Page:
What followed can be called an epiphany, and rightly so, for I turned my iron-like stubbornness into religious zeal in my quest to right the wrongs of my scarred beer drinking past. Determined to learn the diverse flavours, structures, and styles all made, here, in my own backyard, I frequented Smokeless Joe’s for the few years I managed a Belgian-style beer bistro nearby – bringing my staff in to compare and contrast with our own beer list. It certainly created a camaraderie amongst us; and rectified my embarrassing personal deficiencies in local beer knowledge to the point where I am now constantly asked: “how do I know so much about beer”?
Anyone can become an expert in something they believe in.
Now, it seems the Ontario craft beer industry is gaining serious ground against the once standalone corporate contenders due to: the local movement operating within the staff and patrons of our provincial pubs and restaurants; the enthusiasm, creativity, and work ethic of the industry itself; and the rapidly developing and integrated social networks we use to spread word of mouth and let each other know “what’s good”. For this reason, I am proud to be a frontline supporter of all great beer; but specifically Ontario craft beer – as I now pour from the taps at Smokeless Joe’s once in awhile promoting and educating on that which less than five years ago I chose American whiskey over; and which doesn’t require neon lights to bring in like-minded Canadians and world travelers, alike.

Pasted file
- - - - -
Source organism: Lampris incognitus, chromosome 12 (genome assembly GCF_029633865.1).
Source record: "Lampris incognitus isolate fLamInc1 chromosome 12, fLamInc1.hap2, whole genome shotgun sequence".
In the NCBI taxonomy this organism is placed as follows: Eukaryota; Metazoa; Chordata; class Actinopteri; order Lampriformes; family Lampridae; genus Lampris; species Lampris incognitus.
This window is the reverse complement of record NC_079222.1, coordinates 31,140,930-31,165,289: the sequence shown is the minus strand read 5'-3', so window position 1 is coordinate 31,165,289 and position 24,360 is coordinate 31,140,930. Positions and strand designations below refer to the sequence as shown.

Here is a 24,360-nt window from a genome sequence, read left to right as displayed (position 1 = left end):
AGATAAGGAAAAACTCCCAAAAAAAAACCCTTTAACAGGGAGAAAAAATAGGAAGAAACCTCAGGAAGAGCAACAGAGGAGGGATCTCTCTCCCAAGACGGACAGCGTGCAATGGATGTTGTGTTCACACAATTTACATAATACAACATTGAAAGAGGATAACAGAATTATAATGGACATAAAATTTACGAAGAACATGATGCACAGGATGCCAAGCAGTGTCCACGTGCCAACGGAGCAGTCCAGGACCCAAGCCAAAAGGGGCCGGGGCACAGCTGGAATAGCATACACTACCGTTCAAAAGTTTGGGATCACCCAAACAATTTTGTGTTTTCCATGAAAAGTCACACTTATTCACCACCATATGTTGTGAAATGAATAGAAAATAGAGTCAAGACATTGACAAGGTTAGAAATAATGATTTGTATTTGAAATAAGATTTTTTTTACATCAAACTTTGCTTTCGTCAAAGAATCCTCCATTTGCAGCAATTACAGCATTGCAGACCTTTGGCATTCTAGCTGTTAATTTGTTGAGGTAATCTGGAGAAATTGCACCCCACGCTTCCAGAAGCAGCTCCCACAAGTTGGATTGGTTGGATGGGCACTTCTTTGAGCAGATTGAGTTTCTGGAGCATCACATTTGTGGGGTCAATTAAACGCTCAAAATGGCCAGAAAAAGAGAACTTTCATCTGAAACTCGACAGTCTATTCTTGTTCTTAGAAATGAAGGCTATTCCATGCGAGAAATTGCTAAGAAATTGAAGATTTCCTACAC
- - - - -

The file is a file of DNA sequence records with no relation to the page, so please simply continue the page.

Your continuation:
Below, I will list some resources – and reference only a few of my favourite Ontario craft brews – you can get your hands on, here. Plus, be on the lookout for how other Canadian craft beers – especially from British Columbia and Quebec – are making BIG waves; the latter having a particularly marvelous tradition and availability in Ontario (Dieu du Ciel) and abroad.
Some of my favourite Ontario brews include:
- Muskoka Cottage Brewery – Double Chocolate/Cranberry Stout; Cream Ale; and Dark Ale
- County Durham Brewing Co. – Blak Katt Stout; and *ESB (Extra Special Bitter) *on nitrogen preferably
- Flying Monkey’s Craft Brewery – Hoptical Illusion Ale; and Smashbomb Atomic IPA (India Pale Ale)
- Beau’s All Natural Brewing Co. – Lug Tread Lagered Ale; and Festivale Ale
- Railway City Brewing – Dead Elephant IPA; and Seasonal Coffee Stout
- Neustadt Springs Brewery – 10W30 Dark Ale; Texas Tea Honey Stout; and Scottish Pale Ale
- Mill Street Brewery – Betelgeuse Belgian Tripel; Organic Lager; and Vanilla Porter
- Cameron’s Brewing Co. – ‘Dark 266’ Lager
- Nickel Brook Beers – Maple Porter; and Green Apple Pilsner
- Ontario Craft Brewers
- Craft Brewers Association of British Columbia
- Bieres du Quebec
- Bieres et Plaisirs
- Quebec Brewery: Dieu du Ciel
- Beer Advocate
- The Bar Towel
- Canadian Beer News
There are also a wealth of beer-minded folks on Facebook and Twitter; pushing thought leadership on craft product, and advancing the cause of availability across Canada. Feel free to contact me directly via social media to access a list of these like-minded folks.